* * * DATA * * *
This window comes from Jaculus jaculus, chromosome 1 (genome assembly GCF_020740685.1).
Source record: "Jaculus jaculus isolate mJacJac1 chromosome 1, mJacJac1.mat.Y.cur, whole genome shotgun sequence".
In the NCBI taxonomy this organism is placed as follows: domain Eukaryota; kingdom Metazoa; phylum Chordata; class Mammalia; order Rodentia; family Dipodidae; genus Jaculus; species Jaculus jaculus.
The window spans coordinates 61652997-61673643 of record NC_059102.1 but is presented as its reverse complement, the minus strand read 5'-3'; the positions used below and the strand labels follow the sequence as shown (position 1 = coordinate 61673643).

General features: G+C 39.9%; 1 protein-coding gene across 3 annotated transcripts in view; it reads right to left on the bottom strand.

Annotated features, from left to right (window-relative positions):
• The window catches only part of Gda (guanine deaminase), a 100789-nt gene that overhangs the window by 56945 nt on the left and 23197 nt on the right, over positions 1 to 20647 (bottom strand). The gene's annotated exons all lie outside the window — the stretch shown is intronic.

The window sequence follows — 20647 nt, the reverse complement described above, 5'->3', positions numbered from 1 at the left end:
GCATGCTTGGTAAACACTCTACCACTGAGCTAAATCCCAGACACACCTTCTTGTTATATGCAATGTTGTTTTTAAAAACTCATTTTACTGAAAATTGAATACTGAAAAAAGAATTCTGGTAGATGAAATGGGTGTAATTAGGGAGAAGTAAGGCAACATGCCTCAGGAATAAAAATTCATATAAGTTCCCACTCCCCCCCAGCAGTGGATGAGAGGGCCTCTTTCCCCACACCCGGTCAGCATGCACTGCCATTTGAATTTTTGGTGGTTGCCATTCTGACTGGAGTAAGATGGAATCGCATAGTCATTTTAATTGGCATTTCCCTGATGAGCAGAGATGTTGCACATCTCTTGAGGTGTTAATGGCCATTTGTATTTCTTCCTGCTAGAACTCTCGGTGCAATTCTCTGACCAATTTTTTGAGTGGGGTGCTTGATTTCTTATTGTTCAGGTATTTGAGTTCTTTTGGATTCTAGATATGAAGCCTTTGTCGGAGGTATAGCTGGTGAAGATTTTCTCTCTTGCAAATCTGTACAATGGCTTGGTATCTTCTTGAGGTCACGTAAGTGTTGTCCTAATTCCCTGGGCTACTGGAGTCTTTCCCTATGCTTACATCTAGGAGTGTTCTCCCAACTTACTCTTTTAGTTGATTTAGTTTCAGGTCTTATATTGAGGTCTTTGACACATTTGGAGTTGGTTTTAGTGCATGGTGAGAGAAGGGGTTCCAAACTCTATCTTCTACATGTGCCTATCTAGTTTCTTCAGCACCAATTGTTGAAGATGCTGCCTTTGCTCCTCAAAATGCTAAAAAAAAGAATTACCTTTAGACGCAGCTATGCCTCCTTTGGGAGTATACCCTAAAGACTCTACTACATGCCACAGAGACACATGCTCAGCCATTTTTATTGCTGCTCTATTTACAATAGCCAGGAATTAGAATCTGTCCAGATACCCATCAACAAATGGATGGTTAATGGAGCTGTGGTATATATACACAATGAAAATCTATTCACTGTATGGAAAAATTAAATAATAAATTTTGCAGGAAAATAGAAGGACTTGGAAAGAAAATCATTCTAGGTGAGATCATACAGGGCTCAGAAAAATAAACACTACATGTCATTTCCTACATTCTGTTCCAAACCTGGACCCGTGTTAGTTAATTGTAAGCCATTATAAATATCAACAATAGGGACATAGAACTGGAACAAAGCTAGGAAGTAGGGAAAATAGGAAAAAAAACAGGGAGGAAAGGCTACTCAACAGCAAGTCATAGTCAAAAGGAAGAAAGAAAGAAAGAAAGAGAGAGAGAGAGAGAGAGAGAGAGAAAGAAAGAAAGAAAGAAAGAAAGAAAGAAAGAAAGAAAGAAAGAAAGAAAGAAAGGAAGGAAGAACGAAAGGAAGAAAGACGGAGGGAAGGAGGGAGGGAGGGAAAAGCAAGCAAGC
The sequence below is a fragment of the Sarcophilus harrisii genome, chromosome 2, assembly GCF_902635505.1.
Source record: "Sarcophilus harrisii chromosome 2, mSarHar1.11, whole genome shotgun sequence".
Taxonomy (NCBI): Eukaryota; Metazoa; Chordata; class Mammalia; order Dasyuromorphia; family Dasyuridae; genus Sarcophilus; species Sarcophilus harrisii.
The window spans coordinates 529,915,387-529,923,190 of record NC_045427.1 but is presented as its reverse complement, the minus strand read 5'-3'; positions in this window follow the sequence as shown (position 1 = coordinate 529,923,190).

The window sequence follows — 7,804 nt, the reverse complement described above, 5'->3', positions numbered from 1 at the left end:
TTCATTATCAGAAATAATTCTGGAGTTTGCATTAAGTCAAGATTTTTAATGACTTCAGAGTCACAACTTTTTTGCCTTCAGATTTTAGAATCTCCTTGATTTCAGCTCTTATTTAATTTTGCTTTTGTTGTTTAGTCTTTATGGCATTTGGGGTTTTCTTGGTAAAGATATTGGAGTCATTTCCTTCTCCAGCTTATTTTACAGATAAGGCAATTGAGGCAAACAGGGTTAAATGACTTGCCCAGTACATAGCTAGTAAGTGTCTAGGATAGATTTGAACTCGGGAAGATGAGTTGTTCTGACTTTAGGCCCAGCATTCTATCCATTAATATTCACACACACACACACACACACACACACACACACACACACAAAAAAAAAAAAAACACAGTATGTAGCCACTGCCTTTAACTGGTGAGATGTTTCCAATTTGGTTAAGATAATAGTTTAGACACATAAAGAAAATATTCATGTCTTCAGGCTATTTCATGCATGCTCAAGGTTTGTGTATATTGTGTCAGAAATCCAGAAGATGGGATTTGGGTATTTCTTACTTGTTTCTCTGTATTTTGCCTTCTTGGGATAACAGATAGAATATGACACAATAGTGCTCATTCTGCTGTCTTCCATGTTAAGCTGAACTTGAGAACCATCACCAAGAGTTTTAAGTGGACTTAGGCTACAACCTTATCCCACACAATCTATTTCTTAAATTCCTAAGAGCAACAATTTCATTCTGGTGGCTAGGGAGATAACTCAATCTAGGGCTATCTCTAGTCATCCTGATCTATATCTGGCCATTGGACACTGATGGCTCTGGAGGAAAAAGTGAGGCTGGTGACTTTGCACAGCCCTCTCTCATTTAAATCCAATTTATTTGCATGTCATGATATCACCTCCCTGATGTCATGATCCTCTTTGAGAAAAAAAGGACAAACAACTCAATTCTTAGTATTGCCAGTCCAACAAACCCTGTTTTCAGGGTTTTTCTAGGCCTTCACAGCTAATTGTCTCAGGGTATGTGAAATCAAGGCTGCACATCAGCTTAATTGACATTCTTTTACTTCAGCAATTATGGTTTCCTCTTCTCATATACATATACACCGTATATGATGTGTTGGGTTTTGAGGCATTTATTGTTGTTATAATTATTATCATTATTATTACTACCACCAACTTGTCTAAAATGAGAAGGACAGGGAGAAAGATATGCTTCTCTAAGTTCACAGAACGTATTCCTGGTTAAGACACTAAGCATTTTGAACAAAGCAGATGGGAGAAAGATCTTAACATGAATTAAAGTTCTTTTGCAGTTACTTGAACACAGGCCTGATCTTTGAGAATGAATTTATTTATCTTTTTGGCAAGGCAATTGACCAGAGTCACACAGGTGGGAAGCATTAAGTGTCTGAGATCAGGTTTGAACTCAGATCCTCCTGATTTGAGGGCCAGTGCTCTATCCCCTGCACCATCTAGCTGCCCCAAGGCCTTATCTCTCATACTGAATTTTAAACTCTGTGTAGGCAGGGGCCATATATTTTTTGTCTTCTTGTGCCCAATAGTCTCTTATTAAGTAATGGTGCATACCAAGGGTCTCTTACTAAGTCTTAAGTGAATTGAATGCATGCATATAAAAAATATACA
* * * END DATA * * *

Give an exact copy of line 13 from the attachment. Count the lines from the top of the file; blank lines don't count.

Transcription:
The window spans coordinates 529,915,387-529,923,190 of record NC_045427.1 but is presented as its reverse complement, the minus strand read 5'-3'; positions in this window follow the sequence as shown (position 1 = coordinate 529,923,190).